Filter name cannot exceed 32 characters.

Example message content to filter:

*("test")*

Standard Regex (this is the syntax if you create the filter using the UI):

\*\("test"\)\*

Filter syntax in JSON:

\\*\\(\"test\"\\)\\*

Filter example in JSON with double-escaped special characters:

{
"source": {
"name": "test",
"filters": [{
"filterType": "Exclude",
"name": "Filter keyword",
"regexp": "\\*\\(\"test\"\\)\\*"
}]
}
}

Example: mask filter‚Äč

The following is an example of a filter to mask messages containing an authorization token.

Example message content to filter:

auth":"Basic cABC123vZDAwfvDldmlfZ568dWQ6vvhjER4dgyR33lP"

Standard Regex, this is the syntax if you create the filter using the UI:

auth"\s*:\s*"Basic\s*([^"]+)"

Filter syntax in JSON:

auth\"\\s*:\\s*\"Basic\\s*([^\"]+)\"

Filter example in JSON with double-escaped special characters:

"filters":[{
"filterType":"Mask",
"name":"masktoken",
"regexp":"auth\"\\s*:\\s*\"Basic\\s*([^\"]+)\"",
"mask":"##TOKEN##"
},

Example: data forwarding rule‚Äč

In the JSON below for a source, the filters array specifies a data forwarding rule. Before you can configure a data forwarding rule in JSON, you must obtain the sinkId for the data forwarding data destination. For instructions, see Get sinkId for a data forwarding destination below.

{
"api.version": "v1",
"sources": [{
"sourceType": "Syslog",
"name": "example",
"port": 514,
"protocol": "TCP",
"encoding": "UTF-8",
"category": "example",
"useAutolineMatching": false,
"multilineProcessingEnabled": false,
"timeZone": "UTC",
"automaticDateParsing": true,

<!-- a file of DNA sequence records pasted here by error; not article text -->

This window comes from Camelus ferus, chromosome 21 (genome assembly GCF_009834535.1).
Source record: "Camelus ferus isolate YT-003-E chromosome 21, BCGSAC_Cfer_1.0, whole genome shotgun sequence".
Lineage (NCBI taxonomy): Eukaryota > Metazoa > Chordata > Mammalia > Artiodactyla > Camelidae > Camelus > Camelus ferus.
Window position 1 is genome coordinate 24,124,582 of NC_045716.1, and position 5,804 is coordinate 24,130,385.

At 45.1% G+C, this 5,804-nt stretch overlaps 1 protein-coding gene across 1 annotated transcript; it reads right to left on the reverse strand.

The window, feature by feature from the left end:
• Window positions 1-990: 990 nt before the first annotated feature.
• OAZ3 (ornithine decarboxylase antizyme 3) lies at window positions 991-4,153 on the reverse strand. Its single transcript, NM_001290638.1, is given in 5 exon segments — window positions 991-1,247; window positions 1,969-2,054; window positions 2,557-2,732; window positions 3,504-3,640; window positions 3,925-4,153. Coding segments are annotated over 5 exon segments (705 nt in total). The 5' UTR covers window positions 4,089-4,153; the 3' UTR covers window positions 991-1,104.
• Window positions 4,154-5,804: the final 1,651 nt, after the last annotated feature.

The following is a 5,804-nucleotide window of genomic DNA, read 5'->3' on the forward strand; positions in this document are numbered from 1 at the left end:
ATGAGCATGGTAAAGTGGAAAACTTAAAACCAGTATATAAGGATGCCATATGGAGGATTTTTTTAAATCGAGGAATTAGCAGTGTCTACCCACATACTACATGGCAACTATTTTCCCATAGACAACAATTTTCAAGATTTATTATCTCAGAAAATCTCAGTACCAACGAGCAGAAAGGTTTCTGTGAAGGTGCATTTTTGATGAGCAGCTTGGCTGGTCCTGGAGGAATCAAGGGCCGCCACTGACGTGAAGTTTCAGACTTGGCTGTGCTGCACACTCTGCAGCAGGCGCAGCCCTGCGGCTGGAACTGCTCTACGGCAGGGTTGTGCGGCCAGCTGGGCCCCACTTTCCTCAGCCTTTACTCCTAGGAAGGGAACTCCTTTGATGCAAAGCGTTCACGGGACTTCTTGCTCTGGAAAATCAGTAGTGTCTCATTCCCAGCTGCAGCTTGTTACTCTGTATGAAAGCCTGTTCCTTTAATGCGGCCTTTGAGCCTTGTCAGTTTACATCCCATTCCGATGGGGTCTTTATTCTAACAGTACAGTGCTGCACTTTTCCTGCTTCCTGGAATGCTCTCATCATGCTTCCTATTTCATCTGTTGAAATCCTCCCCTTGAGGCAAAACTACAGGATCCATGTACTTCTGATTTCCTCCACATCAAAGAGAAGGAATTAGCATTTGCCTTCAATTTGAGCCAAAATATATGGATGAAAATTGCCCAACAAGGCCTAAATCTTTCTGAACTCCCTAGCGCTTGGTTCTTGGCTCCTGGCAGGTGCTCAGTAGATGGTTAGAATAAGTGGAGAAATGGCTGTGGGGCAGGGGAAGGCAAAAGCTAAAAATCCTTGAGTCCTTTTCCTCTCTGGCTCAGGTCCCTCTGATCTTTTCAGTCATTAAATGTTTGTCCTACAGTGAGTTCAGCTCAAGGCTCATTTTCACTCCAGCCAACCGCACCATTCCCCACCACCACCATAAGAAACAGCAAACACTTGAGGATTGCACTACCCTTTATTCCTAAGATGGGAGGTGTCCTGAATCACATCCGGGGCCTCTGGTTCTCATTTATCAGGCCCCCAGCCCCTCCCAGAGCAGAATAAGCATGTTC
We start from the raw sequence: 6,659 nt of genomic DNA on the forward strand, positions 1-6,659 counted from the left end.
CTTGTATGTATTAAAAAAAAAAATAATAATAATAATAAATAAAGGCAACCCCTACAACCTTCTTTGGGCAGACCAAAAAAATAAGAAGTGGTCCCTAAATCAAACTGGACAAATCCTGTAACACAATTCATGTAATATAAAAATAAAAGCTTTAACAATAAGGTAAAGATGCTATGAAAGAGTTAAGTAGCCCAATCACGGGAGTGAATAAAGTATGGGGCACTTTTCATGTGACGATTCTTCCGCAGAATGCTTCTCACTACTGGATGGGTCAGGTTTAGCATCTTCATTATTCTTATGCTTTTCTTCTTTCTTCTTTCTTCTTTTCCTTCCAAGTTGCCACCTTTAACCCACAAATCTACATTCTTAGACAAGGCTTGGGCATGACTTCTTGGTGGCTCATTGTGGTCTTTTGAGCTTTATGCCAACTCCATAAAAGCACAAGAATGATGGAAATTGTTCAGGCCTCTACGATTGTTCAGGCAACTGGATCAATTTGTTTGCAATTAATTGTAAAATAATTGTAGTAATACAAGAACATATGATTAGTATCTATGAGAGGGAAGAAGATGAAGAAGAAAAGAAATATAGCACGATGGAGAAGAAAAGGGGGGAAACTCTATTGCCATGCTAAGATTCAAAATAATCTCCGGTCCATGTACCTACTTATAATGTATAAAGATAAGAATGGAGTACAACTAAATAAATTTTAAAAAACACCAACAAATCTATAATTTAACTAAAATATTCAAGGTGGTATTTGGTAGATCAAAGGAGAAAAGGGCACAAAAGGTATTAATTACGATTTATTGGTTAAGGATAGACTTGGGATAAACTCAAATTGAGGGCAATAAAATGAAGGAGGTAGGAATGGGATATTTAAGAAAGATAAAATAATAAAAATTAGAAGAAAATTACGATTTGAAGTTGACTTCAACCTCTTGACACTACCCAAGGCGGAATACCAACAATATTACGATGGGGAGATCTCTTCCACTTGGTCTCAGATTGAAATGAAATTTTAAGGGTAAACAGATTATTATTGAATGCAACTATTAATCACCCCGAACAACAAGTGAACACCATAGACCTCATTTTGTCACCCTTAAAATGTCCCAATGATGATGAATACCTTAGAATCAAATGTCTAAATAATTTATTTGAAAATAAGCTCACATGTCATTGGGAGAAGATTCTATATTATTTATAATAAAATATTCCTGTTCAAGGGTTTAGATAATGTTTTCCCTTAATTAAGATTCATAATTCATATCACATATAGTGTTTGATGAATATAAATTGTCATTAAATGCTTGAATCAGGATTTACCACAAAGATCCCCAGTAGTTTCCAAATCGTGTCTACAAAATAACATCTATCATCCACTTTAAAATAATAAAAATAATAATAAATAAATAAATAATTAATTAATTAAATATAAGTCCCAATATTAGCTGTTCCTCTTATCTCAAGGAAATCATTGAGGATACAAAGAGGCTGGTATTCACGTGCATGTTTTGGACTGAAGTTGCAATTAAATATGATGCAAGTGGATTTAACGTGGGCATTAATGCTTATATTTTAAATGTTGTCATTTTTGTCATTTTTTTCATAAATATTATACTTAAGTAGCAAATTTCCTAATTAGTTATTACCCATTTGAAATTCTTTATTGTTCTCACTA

"forceTimeZone": false,
"defaultDateFormat": "dd/MMM/yyyy HH:mm:ss",
"filters": [{
"filterType": "Forward",
"name": "example",
"regexp": "(?s).*(?s)",
"sinkId": 22,
"transparentForwarding": false
}]
}]
}

Get sinkId for a data forwarding destination‚Äč

To determine the sinkId for a data forwarding destination, you use the Sumo web app to create a test data forwarding rule. Sumo updates the JSON configuration for the source with the sinkId of the destination you select. Then you can view the JSON configuration for the source, make a note of the sinkId, and then delete the test processing rule.

These instruction assume you have already created a data forwarding destination.

  1. Follow the instructions in Configure processing rules for data forwarding to add a data forwarding rule to a source on an installed collector. As part of this process, you will select the data forwarding destination to which you want to forward data.
  2. To view the JSON configuration for the source you updated in the previous step:
    1. Select Manage Data > Collection > Collection. 
    2. Click the icon to the right of the source. The API usage information panel appears. Make a note of the sinkId in the filter section of the JSON.
      sink id
  3. Click the icon to the right of the Source. Make a note of the sinkId in the filter section of the JSON.
  4. Click Done to close the API usage information panel.
  5. Now that you have determined the sinkId for the data forwarding destination, delete the test rule.
    1. Select Manage Data > Collection > Collection.
    2. Navigate to the source to which you added the test rule.
    3. In the Processing Rules section of the page, click the delete icon to the right of the test rule.
      proc rule

Now that you have the sinkId for the data forwarding destination, you can define the filter array in the JSON for your source, following the example in Example: Data Forwarding Rule above.